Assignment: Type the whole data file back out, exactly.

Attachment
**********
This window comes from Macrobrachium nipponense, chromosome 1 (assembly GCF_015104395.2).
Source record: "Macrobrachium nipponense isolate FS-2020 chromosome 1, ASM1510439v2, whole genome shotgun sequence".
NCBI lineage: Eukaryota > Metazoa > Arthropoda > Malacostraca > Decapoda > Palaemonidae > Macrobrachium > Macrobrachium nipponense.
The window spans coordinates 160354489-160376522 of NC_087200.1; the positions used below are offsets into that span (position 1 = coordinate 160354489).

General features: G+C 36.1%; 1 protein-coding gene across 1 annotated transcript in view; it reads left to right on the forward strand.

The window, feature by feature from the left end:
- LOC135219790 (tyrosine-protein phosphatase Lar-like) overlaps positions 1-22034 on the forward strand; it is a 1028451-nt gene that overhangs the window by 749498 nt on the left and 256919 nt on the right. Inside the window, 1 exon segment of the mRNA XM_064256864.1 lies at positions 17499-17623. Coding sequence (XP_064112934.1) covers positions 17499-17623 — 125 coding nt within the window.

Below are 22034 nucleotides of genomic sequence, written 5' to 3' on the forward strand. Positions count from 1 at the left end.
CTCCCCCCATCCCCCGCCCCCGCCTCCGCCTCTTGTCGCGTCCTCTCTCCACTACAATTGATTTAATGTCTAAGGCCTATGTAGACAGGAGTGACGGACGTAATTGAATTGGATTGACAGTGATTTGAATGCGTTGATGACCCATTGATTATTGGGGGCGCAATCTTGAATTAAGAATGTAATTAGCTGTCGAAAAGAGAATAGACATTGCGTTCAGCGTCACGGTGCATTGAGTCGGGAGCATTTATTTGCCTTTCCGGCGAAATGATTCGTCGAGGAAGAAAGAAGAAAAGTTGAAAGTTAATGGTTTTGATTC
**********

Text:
This window comes from Macrobrachium nipponense, chromosome 1 (assembly GCF_015104395.2).
Source record: "Macrobrachium nipponense isolate FS-2020 chromosome 1, ASM1510439v2, whole genome shotgun sequence".
NCBI lineage: Eukaryota > Metazoa > Arthropoda > Malacostraca > Decapoda > Palaemonidae > Macrobrachium > Macrobrachium nipponense.
The window spans coordinates 160354489-160376522 of NC_087200.1; the positions used below are offsets into that span (position 1 = coordinate 160354489).

General features: G+C 36.1%; 1 protein-coding gene across 1 annotated transcript in view; it reads left to right on the forward strand.

The window, feature by feature from the left end:
- LOC135219790 (tyrosine-protein phosphatase Lar-like) overlaps positions 1-22034 on the forward strand; it is a 1028451-nt gene that overhangs the window by 749498 nt on the left and 256919 nt on the right. Inside the window, 1 exon segment of the mRNA XM_064256864.1 lies at positions 17499-17623. Coding sequence (XP_064112934.1) covers positions 17499-17623 — 125 coding nt within the window.

Below are 22034 nucleotides of genomic sequence, written 5' to 3' on the forward strand. Positions count from 1 at the left end.
CTCCCCCCATCCCCCGCCCCCGCCTCCGCCTCTTGTCGCGTCCTCTCTCCACTACAATTGATTTAATGTCTAAGGCCTATGTAGACAGGAGTGACGGACGTAATTGAATTGGATTGACAGTGATTTGAATGCGTTGATGACCCATTGATTATTGGGGGCGCAATCTTGAATTAAGAATGTAATTAGCTGTCGAAAAGAGAATAGACATTGCGTTCAGCGTCACGGTGCATTGAGTCGGGAGCATTTATTTGCCTTTCCGGCGAAATGATTCGTCGAGGAAGAAAGAAGAAAAGTTGAAAGTTAATGGTTTTGATTC